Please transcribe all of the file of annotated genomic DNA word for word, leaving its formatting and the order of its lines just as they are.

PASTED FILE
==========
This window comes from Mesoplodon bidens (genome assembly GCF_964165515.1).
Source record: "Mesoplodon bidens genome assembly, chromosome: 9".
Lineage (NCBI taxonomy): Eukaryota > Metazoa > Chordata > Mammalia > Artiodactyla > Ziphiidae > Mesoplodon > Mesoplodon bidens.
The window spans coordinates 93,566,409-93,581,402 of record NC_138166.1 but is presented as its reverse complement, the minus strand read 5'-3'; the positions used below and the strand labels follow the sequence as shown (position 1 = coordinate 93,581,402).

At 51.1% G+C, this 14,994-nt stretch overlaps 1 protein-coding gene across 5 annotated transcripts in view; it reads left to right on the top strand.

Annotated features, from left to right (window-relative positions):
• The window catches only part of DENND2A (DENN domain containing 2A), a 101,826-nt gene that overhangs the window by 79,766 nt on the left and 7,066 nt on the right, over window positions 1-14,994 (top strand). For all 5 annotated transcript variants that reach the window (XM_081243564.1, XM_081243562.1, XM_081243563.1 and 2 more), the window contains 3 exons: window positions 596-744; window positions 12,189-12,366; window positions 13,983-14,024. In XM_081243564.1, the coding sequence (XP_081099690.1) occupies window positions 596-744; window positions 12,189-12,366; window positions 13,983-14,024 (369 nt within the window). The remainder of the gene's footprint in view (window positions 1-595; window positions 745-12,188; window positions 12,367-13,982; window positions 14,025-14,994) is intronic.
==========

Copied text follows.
This window comes from Mesoplodon bidens (genome assembly GCF_964165515.1).
Source record: "Mesoplodon bidens genome assembly, chromosome: 9".
Lineage (NCBI taxonomy): Eukaryota > Metazoa > Chordata > Mammalia > Artiodactyla > Ziphiidae > Mesoplodon > Mesoplodon bidens.
The window spans coordinates 93,566,409-93,581,402 of record NC_138166.1 but is presented as its reverse complement, the minus strand read 5'-3'; the positions used below and the strand labels follow the sequence as shown (position 1 = coordinate 93,581,402).

At 51.1% G+C, this 14,994-nt stretch overlaps 1 protein-coding gene across 5 annotated transcripts in view; it reads left to right on the top strand.

Annotated features, from left to right (window-relative positions):
• The window catches only part of DENND2A (DENN domain containing 2A), a 101,826-nt gene that overhangs the window by 79,766 nt on the left and 7,066 nt on the right, over window positions 1-14,994 (top strand). For all 5 annotated transcript variants that reach the window (XM_081243564.1, XM_081243562.1, XM_081243563.1 and 2 more), the window contains 3 exons: window positions 596-744; window positions 12,189-12,366; window positions 13,983-14,024. In XM_081243564.1, the coding sequence (XP_081099690.1) occupies window positions 596-744; window positions 12,189-12,366; window positions 13,983-14,024 (369 nt within the window). The remainder of the gene's footprint in view (window positions 1-595; window positions 745-12,188; window positions 12,367-13,982; window positions 14,025-14,994) is intronic.